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Toronto Hydro's anemometer platform in Lake Ontario east of the Scarborough bluffs, installed to investigate whether an offshore wind project in the area is economically viable.

Peter Power/Peter Power/The Globe and Mail

A company that planned to build a series of huge wind farms in Lake Ontario is suing the provincial government for $2.25-billion, claiming it unfairly cancelled all offshore wind projects earlier this year.

Trillium Power Wind Corp. spent millions of dollars over many years planning its projects, and had dutifully followed the government's application processes, the suit claims, but the rug was pulled from under its feet when the province said it would not consider any offshore development until more scientific studies were done.

Trillium's statement of claim, filed Wednesday in Ontario Superior Court, also alleges that the decision was made for purely political reasons, to appease wind-power critics in the run-up to next week's provincial election.

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None of the allegations in the suit have been proven in court.

In an interview, Ontario Minister of Energy Brad Duguid dismissed the lawsuit as "ridiculous" and "frivolous" and said the amount of the claim is "laughable." He noted that Trillium did not have contracts with the government for any of its projects, and said the province had an obligation to ensure offshore wind is safe before allowing any construction to go ahead.

The Liberal government stunned the renewable power industry in February when it cancelled all offshore projects, because Ontario's much-touted Green Energy Act had encouraged new development in wind, solar and other clean technologies. At the time, the government said it had to take a cautious approach toward offshore wind until the environmental impacts were clear.

Trillium, led by Toronto entrepreneur John Kourtoff, was the most seriously damaged by the decision, because it had four offshore projects on the drawing board and one, near Kingston, in the advanced planning stages. Trillium was set to sign a $26-million financing agreement with Dundee Corp. on the day the plug was pulled.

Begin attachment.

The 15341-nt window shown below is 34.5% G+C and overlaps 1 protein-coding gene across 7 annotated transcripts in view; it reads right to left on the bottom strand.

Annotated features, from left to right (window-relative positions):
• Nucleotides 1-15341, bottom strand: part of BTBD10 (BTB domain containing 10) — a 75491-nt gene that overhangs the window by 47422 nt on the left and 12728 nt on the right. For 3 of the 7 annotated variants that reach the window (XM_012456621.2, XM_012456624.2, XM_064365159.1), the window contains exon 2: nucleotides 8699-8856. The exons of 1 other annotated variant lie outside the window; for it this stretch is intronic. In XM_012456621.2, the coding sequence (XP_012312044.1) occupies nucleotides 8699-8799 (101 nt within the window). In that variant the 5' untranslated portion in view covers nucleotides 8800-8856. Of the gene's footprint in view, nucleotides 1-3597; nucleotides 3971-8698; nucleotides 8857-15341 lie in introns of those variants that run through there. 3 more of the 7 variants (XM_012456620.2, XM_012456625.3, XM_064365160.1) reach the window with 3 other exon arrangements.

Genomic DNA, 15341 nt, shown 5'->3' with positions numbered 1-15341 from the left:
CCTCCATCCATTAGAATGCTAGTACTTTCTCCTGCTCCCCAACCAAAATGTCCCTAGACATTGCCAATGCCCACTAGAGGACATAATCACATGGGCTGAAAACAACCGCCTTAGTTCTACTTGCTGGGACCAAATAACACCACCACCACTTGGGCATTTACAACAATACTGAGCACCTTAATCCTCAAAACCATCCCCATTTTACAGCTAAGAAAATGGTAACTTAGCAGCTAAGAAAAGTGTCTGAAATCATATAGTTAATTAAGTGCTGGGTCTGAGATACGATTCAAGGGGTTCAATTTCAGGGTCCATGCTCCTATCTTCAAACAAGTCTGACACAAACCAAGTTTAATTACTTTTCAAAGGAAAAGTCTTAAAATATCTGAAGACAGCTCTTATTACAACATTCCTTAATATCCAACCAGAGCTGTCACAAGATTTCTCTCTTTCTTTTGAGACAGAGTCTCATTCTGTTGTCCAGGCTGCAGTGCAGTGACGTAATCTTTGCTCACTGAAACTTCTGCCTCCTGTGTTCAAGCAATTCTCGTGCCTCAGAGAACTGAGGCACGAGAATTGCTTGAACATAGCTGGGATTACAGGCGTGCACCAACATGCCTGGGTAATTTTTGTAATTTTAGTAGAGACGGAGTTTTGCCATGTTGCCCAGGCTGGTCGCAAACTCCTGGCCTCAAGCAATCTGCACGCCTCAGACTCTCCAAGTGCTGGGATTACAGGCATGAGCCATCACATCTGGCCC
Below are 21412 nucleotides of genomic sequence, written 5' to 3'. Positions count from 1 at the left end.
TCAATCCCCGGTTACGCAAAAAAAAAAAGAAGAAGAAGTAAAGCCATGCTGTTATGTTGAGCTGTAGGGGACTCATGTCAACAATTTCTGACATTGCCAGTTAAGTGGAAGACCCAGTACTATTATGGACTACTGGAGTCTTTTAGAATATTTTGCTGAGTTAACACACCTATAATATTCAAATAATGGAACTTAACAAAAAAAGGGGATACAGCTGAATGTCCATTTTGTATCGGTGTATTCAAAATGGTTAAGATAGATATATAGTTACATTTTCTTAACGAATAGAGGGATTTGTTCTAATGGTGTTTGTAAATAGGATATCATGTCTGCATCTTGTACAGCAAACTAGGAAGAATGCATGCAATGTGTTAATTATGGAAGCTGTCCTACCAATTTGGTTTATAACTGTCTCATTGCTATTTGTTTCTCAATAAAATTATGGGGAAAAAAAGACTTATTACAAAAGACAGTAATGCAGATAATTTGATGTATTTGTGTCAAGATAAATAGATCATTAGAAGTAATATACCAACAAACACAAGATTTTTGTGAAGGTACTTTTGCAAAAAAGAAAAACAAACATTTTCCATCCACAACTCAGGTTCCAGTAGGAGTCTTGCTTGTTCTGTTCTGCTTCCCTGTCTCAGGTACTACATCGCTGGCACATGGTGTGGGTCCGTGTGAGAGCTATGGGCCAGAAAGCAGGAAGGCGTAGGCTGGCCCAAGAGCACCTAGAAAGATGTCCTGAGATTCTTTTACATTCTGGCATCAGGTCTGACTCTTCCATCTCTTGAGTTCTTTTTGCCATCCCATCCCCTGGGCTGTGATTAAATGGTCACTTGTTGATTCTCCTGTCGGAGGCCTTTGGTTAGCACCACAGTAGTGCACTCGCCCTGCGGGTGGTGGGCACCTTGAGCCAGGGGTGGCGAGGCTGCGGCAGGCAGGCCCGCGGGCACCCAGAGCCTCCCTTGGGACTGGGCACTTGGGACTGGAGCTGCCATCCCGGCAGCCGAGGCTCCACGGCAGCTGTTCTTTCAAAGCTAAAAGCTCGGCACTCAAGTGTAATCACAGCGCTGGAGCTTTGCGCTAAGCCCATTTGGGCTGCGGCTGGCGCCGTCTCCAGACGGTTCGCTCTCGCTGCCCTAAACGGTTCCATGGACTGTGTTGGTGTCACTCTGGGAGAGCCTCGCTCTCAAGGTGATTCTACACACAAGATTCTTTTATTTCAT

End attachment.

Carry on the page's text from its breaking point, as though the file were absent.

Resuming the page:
In its suit, Trillium alleges that the province's decision constituted "a confiscation of property rights, without warning or substantive justification." As a result, Trillium had to "effectively cease its corporate operation and organization, to lay off staff and to cancel contracts with advisers," the suit alleges.

While Trillium had spent about $5.3-million in planning for its first wind farm, the future loss of profits adds up to $2.25-billion, the filing says.

The suit alleges that there is all kinds of scientific evidence that wind projects far offshore – such as Trillium's – are safe; even if more studies were needed, that would merely require a temporary moratorium, "rather than a wholesale confiscation and cancellation of all offshore wind sites in Ontario."

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The suit also alleges that the cancellation was made for political purposes, to address "the criticisms of potential voters in swing ridings who oppose near-shore wind power installations in the 2011 provincial election."

The decisions were made in bad faith, to appease people in ridings near Lake Erie and Lake Huron, far from any of Trillium's planned projects, the suit alleges. The province was well aware there were no water-quality issues relating to Trillium projects, so "the only science involved in the ... decision was political science," the suit says.

Mr. Kourtoff said in an interview that he is frustrated because offshore wind projects could have generated thousands of spinoff jobs in manufacturing in Ontario, but that will no longer be the case.

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